Quantum computing promises to be the most profound advance since the invention of electronic computers in the 1930s. Perhaps one could say even since the invention of Babbage’s first mechanical computer in the 1830s because quantum computing offers an fundamentally new paradigm of computing itself.
The idea of quantum computing was brought forth in 1982 by renowned physicist Richard Feynman. He proposed that the superposition principle of quantum physics could be used to create “qubits” (quantum bits) that held different states simultaneously in contrast to regular binary computers in which each bit is only ever either on or off at any point in time. This superposition phenomenon means that quantum computers can be vastly more powerful than binary computers, able to perform some types of calculations in seconds that would take years otherwise, and thus they have unprecedented ramifications for technology and society. (For more details, this excellent video from Microsoft provides a gentle introduction to the physics and potential of quantum computing.)
Today, quantum computers are becoming a reality; still very early in their development but rapidly approaching wider use. For example, IBM has just announced that it is now providing access to its research quantum computers through the cloud.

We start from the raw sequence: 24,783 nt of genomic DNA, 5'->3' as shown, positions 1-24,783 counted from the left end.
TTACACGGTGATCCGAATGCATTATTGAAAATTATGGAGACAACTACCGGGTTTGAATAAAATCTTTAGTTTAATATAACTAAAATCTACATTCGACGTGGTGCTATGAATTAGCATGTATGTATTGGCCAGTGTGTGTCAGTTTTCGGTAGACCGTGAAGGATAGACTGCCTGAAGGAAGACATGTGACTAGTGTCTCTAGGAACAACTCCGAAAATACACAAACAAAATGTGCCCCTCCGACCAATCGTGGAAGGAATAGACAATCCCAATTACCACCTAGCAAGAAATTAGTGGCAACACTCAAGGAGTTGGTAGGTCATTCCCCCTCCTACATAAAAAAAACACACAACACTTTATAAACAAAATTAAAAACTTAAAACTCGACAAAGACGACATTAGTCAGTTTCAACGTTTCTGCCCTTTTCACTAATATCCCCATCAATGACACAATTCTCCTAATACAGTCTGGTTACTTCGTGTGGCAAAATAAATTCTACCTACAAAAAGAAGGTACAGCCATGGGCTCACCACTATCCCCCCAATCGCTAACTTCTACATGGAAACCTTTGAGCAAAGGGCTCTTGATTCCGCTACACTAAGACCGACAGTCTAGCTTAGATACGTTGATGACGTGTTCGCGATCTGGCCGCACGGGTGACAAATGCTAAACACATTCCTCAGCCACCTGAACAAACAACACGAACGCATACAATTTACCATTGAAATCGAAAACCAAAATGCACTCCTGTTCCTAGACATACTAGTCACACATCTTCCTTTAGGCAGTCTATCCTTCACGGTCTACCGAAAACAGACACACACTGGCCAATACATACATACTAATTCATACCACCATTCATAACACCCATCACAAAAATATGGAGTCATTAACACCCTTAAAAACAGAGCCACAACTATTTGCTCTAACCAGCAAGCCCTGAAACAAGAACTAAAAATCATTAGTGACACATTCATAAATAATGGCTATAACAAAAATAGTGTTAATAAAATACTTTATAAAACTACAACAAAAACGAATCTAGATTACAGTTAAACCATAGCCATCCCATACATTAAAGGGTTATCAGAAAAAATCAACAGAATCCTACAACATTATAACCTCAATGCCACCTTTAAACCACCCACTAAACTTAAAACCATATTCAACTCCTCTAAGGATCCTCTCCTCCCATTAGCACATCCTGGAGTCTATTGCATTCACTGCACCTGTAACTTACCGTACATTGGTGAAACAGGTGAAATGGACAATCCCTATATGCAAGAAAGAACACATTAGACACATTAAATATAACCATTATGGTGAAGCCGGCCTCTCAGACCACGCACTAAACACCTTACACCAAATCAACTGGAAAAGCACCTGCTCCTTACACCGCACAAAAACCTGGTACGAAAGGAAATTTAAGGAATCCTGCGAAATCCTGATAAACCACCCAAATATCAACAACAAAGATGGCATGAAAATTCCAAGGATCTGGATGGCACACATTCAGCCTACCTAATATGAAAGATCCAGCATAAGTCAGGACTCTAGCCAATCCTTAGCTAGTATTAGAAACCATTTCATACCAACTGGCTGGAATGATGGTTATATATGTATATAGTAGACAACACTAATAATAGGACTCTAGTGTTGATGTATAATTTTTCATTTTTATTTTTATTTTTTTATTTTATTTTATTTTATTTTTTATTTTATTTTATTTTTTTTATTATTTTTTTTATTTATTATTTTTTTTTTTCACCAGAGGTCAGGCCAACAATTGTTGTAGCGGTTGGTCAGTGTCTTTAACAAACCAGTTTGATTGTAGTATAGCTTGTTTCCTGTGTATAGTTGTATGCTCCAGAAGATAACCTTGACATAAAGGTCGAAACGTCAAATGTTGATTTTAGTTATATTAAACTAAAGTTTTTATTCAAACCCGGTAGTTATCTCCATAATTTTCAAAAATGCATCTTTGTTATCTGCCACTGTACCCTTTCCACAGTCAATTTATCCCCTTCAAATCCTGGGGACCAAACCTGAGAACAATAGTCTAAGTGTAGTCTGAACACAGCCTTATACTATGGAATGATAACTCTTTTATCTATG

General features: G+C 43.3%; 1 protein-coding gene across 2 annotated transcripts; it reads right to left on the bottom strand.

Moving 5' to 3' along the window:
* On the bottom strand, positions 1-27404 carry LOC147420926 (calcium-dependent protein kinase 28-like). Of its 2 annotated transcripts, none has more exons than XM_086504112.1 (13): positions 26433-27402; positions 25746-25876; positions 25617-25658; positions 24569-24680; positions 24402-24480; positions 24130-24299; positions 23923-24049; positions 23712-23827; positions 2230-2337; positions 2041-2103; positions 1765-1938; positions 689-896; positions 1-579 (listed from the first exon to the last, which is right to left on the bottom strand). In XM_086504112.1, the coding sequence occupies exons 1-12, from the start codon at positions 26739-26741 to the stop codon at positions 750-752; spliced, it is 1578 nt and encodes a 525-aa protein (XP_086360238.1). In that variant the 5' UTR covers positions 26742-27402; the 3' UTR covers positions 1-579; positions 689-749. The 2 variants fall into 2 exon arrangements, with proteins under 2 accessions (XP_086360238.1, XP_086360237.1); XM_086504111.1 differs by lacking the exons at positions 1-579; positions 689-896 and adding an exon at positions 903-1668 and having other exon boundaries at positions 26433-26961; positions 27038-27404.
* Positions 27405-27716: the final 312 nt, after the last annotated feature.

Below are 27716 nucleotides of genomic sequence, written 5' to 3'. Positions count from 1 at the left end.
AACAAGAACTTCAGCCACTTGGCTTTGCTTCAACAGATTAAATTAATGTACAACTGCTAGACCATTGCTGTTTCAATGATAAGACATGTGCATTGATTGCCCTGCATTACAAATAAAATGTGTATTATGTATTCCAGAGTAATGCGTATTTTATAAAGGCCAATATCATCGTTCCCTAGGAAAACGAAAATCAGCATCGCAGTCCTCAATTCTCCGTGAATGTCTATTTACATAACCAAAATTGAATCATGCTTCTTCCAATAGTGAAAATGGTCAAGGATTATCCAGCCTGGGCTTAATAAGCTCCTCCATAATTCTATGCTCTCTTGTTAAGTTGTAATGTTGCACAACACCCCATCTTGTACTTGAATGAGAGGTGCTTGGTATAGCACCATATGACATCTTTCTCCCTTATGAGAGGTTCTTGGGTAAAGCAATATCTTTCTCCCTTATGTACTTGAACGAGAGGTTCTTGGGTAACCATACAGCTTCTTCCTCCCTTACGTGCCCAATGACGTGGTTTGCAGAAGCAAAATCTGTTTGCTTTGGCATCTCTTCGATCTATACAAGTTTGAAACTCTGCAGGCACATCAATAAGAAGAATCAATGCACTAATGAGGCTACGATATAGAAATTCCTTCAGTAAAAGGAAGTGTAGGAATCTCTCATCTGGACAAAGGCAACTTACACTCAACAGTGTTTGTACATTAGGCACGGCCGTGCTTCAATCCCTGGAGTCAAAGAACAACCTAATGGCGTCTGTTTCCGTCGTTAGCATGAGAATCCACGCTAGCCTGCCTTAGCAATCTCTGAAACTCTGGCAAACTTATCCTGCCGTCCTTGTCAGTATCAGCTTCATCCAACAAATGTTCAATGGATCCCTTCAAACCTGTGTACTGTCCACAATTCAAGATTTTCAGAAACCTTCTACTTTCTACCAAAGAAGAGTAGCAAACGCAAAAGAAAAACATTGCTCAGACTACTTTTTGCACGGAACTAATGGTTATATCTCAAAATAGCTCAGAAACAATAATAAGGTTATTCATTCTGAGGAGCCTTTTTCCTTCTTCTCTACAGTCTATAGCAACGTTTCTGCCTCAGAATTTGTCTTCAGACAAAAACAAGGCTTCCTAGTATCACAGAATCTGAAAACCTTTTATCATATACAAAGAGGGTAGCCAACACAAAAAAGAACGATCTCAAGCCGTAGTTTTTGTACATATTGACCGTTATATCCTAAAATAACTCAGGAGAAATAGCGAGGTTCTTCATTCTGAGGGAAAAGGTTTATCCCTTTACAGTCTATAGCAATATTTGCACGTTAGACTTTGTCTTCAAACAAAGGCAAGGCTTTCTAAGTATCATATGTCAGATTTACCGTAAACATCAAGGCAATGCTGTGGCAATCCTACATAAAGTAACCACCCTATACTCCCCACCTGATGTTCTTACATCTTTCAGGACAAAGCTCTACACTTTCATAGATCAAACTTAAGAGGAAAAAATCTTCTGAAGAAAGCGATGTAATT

There are many ways in which quantum computing will change our lives, including its applications to machine learning and artificial intelligence, but one of its biggest near-term impacts will be that on the art of data security. Much of the cryptography used to protect today’s data are vulnerable to quantum computing-based algorithms. In 2015, the U.S. National Security Agency (NSA) highlighted the urgency of moving to crypto algorithms resistant to quantum computing-based attacks. (It is also interesting to note that, distinct from quantum computing, is another aspect of quantum physics called entanglement, or as Einstein deemed it “spooky action at a distance”, that is the basis of quantum cryptography which is considered unbreakable.)
Quantum computing will bring massive changes to the world of data security. For these reasons, and the everyday business advantages of a flexible approach to cryptography, it is critically important that enterprises have a clear understanding of which data is most sensitive, where that data is, and how it is used. Strong data identity is the foundation of strong data security and is the key to ensuring that, in an age of quantum computing, your enterprise can adapt quickly to rapidly changing business and security environments.